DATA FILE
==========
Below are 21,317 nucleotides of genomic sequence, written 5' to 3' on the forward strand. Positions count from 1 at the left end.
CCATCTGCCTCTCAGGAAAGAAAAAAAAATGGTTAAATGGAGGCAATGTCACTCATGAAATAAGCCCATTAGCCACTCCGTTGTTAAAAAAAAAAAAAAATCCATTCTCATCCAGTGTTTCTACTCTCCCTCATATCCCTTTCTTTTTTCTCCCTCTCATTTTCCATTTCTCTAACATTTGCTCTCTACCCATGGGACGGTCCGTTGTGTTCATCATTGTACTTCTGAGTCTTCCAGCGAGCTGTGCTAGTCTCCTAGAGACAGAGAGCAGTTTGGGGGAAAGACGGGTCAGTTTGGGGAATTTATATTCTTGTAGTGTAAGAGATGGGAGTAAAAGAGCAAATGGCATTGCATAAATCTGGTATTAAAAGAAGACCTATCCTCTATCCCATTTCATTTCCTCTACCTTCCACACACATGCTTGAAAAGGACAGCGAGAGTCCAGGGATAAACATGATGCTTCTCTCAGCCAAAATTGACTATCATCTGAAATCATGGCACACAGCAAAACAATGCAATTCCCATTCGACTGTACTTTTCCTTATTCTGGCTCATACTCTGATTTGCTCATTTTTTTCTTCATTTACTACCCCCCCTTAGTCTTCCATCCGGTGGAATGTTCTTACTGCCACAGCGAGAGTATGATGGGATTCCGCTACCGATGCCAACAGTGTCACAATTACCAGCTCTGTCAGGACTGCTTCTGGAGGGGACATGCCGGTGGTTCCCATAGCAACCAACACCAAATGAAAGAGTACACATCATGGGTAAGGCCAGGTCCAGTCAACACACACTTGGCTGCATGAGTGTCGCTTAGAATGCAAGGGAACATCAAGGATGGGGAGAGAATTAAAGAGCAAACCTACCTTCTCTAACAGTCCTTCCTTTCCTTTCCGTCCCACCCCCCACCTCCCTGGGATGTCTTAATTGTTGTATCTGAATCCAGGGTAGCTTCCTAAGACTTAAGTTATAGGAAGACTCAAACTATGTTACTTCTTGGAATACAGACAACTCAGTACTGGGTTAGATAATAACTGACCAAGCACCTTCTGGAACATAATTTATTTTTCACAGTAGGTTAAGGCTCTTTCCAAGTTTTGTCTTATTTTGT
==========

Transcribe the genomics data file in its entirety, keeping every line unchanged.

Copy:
Below are 21,317 nucleotides of genomic sequence, written 5' to 3' on the forward strand. Positions count from 1 at the left end.
CCATCTGCCTCTCAGGAAAGAAAAAAAAATGGTTAAATGGAGGCAATGTCACTCATGAAATAAGCCCATTAGCCACTCCGTTGTTAAAAAAAAAAAAAAATCCATTCTCATCCAGTGTTTCTACTCTCCCTCATATCCCTTTCTTTTTTCTCCCTCTCATTTTCCATTTCTCTAACATTTGCTCTCTACCCATGGGACGGTCCGTTGTGTTCATCATTGTACTTCTGAGTCTTCCAGCGAGCTGTGCTAGTCTCCTAGAGACAGAGAGCAGTTTGGGGGAAAGACGGGTCAGTTTGGGGAATTTATATTCTTGTAGTGTAAGAGATGGGAGTAAAAGAGCAAATGGCATTGCATAAATCTGGTATTAAAAGAAGACCTATCCTCTATCCCATTTCATTTCCTCTACCTTCCACACACATGCTTGAAAAGGACAGCGAGAGTCCAGGGATAAACATGATGCTTCTCTCAGCCAAAATTGACTATCATCTGAAATCATGGCACACAGCAAAACAATGCAATTCCCATTCGACTGTACTTTTCCTTATTCTGGCTCATACTCTGATTTGCTCATTTTTTTCTTCATTTACTACCCCCCCTTAGTCTTCCATCCGGTGGAATGTTCTTACTGCCACAGCGAGAGTATGATGGGATTCCGCTACCGATGCCAACAGTGTCACAATTACCAGCTCTGTCAGGACTGCTTCTGGAGGGGACATGCCGGTGGTTCCCATAGCAACCAACACCAAATGAAAGAGTACACATCATGGGTAAGGCCAGGTCCAGTCAACACACACTTGGCTGCATGAGTGTCGCTTAGAATGCAAGGGAACATCAAGGATGGGGAGAGAATTAAAGAGCAAACCTACCTTCTCTAACAGTCCTTCCTTTCCTTTCCGTCCCACCCCCCACCTCCCTGGGATGTCTTAATTGTTGTATCTGAATCCAGGGTAGCTTCCTAAGACTTAAGTTATAGGAAGACTCAAACTATGTTACTTCTTGGAATACAGACAACTCAGTACTGGGTTAGATAATAACTGACCAAGCACCTTCTGGAACATAATTTATTTTTCACAGTAGGTTAAGGCTCTTTCCAAGTTTTGTCTTATTTTGT